Scientists discover a new flower of Shetland


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Media captionThe flower is thought to have developed in the last 200 years

Scientists have discovered a brand new flower in Shetland.

It is a beauty.

A delicate golden bell of a flower, its throat flecked with tiny, blood-red spots – colours echoing the Lion Rampant.

It is a discreet beauty, though. Each flower is only slightly larger than a 50p piece.

Discreet and unique, because this is a new flower of Scotland. Or, more precisely, Shetland.

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Each flower is slightly larger than a 50p piece

The flower was discovered by a team from Stirling’s department of biological and environmental sciences led by post-doctoral researcher Dr Violeta Simon-Porcar, working with associate professor Dr Mario Vallejo-Marin at Stirling and Dr James Higgins at Leicester University.

It is being referred to as “Shetland’s monkeyflower”, because it is larger and its flowers are more open than previous monkeyflowers.

Its ancestor was a non-native species introduced to the British Isles just a couple of centuries ago, probably from Alaska.

It was the period in which – not content with possessing large chunks of the globe – Britain tried to bring home much of its flora and fauna.

The results were mixed but the yellow monkeyflower – mimulus guttatus – literally took root and spread rapidly.

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The flower was discovered by the side of the road near Lerwick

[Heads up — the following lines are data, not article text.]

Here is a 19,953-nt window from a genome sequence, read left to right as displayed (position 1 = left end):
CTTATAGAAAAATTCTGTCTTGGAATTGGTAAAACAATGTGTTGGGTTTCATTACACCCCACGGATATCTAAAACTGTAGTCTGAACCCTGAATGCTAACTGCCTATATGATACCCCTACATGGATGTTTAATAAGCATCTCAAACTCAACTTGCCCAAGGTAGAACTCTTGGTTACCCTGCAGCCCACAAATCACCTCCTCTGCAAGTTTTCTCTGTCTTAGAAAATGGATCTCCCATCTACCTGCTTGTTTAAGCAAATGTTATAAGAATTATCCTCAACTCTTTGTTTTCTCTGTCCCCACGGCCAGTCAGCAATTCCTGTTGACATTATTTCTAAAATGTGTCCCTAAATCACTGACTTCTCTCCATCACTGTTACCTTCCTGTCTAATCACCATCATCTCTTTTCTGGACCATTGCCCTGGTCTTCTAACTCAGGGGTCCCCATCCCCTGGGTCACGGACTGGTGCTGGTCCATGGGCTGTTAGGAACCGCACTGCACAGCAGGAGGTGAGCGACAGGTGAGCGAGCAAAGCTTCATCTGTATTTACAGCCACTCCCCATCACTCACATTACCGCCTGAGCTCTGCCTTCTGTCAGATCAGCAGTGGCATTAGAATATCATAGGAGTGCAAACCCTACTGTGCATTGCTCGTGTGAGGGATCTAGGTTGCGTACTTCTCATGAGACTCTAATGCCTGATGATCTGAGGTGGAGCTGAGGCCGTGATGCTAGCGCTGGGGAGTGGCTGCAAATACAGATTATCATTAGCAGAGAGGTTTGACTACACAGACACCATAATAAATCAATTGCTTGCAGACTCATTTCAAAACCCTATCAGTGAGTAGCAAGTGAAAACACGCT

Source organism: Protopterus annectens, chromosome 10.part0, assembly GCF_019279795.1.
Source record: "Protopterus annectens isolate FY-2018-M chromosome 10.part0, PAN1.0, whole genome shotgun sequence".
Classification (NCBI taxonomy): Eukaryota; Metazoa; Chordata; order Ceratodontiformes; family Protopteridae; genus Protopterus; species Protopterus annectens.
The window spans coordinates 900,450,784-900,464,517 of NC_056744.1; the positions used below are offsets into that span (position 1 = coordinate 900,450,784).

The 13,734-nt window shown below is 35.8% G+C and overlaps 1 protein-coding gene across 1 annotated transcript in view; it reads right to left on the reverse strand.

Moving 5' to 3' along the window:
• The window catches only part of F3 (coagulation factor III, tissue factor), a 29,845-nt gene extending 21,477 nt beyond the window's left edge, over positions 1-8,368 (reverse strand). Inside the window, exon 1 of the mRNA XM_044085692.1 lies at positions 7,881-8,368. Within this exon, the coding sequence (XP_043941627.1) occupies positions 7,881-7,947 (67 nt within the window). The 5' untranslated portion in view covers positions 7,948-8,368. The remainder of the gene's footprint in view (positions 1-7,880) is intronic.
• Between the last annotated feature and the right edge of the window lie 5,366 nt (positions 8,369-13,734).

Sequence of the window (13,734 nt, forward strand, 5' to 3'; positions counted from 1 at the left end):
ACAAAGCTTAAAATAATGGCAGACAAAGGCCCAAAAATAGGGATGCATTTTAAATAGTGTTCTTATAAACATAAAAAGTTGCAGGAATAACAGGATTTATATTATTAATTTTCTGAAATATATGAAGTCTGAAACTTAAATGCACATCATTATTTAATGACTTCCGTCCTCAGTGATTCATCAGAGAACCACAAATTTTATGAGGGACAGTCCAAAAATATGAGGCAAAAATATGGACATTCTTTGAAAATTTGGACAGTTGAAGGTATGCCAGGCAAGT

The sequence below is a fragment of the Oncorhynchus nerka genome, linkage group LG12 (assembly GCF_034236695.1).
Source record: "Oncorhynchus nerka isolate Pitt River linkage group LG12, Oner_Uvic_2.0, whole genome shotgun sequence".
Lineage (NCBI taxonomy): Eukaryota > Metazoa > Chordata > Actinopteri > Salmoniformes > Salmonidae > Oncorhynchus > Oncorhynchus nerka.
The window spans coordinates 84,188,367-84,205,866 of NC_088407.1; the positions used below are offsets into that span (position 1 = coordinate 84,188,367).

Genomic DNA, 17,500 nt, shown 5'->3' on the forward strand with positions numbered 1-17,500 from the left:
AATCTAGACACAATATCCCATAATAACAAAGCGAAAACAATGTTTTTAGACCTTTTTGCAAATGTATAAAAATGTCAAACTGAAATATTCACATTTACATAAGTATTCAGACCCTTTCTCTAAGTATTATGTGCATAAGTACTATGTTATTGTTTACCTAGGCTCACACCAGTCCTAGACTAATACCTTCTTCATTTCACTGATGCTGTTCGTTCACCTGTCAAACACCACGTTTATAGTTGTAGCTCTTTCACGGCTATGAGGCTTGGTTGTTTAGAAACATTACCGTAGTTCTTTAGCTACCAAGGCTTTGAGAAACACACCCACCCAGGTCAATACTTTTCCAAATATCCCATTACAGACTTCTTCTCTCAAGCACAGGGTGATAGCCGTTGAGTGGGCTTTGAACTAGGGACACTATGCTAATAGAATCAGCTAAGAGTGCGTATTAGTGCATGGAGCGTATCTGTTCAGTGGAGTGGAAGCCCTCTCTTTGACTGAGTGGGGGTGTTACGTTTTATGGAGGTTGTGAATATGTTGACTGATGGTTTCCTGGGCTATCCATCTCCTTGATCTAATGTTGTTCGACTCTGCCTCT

Then on Shetland something unusual happened. Mimulus guttatus doubled the number of its chromosomes.

It is a process known as genome duplication or polyploidy.

There lies the reason why the Shetland Monkeyflower has a bigger flower with a wider throat than its ancestors.

A disarmingly simple reason, really: if you have twice as many chromosomes you need bigger cells in which to keep them.

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Shetland Monkeyflower has a bigger flower with a wider throat than its ancestors.

Genome duplication is a common phenomenon in the history of flowering plants.

Many crops – like potatoes, tobacco and coffee – are polyploids.

But that duplication typically takes place far back in evolutionary history. For mimulus guttatus it happened in what is, on the evolutionary timescale, the blink of an eye: well under 200 years ago.

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Dr Vallejo-Marin says it is a major evolutionary step

Dr Vallejo-Marin, who specialises in the evolution of plants, says: “Evolution is often thought to be a slow process taking thousands or millions of years.

“Yet we show that a major evolutionary step can occur in less than a couple of hundred years.”

The new plant was discovered by chance during fieldwork near Quarff, south of Lerwick.

The team measured the size of the plant’s genome and surveyed 30 populations of monkeyflowers from Shetland and elsewhere in the United Kingdom.

The plants were then grown under controlled conditions and their characteristics were measured to compare the effect of their duplicated genome.

The researchers carried out genetic analyses to investigate the relationship between the new plant and other similar populations in Shetland.

Genome duplication seems to be particularly common in hybrids between different species. But the new plant has doubled its genome without hybridisation – it has the same species as both its father and mother.

The team says a new polyploid plant like this represents an opportunity to investigate the early stages of an important evolutionary process.

Dr Vallejo-Marin says: “Human activities are transporting all sorts of animal and plant species well beyond their native habitats.

“This raises the possibility that non-native species may increasingly participate in major biological processes, including the formation of new types of plants and animals.”

  • The paper “Recent autopolyploidisation in a wild population of Mimulus guttatus (phrymaceae)” has been published in the Botanical Journal of the Linnean Society.



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